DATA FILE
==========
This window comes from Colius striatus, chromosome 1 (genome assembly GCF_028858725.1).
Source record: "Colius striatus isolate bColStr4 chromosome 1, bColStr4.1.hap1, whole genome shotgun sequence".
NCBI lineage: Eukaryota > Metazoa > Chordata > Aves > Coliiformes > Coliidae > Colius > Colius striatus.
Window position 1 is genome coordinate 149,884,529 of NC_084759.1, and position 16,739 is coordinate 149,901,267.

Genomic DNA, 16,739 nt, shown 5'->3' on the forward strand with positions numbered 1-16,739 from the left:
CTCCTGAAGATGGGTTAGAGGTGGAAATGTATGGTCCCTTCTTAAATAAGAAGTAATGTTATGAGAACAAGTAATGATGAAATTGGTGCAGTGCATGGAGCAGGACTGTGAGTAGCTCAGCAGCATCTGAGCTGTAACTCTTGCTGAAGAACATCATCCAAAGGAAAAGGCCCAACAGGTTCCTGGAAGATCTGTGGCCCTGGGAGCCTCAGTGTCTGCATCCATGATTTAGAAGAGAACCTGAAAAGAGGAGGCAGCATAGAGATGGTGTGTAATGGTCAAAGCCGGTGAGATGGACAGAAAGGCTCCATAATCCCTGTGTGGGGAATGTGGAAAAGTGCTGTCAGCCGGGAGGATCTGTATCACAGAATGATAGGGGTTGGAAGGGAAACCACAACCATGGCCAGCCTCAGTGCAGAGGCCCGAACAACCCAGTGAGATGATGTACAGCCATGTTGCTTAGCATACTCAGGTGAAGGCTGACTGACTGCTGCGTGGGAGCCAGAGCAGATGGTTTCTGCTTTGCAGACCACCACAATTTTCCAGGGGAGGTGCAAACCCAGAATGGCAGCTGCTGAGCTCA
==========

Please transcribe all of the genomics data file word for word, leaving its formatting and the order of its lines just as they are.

This window comes from Colius striatus, chromosome 1 (genome assembly GCF_028858725.1).
Source record: "Colius striatus isolate bColStr4 chromosome 1, bColStr4.1.hap1, whole genome shotgun sequence".
NCBI lineage: Eukaryota > Metazoa > Chordata > Aves > Coliiformes > Coliidae > Colius > Colius striatus.
Window position 1 is genome coordinate 149,884,529 of NC_084759.1, and position 16,739 is coordinate 149,901,267.

Genomic DNA, 16,739 nt, shown 5'->3' on the forward strand with positions numbered 1-16,739 from the left:
CTCCTGAAGATGGGTTAGAGGTGGAAATGTATGGTCCCTTCTTAAATAAGAAGTAATGTTATGAGAACAAGTAATGATGAAATTGGTGCAGTGCATGGAGCAGGACTGTGAGTAGCTCAGCAGCATCTGAGCTGTAACTCTTGCTGAAGAACATCATCCAAAGGAAAAGGCCCAACAGGTTCCTGGAAGATCTGTGGCCCTGGGAGCCTCAGTGTCTGCATCCATGATTTAGAAGAGAACCTGAAAAGAGGAGGCAGCATAGAGATGGTGTGTAATGGTCAAAGCCGGTGAGATGGACAGAAAGGCTCCATAATCCCTGTGTGGGGAATGTGGAAAAGTGCTGTCAGCCGGGAGGATCTGTATCACAGAATGATAGGGGTTGGAAGGGAAACCACAACCATGGCCAGCCTCAGTGCAGAGGCCCGAACAACCCAGTGAGATGATGTACAGCCATGTTGCTTAGCATACTCAGGTGAAGGCTGACTGACTGCTGCGTGGGAGCCAGAGCAGATGGTTTCTGCTTTGCAGACCACCACAATTTTCCAGGGGAGGTGCAAACCCAGAATGGCAGCTGCTGAGCTCA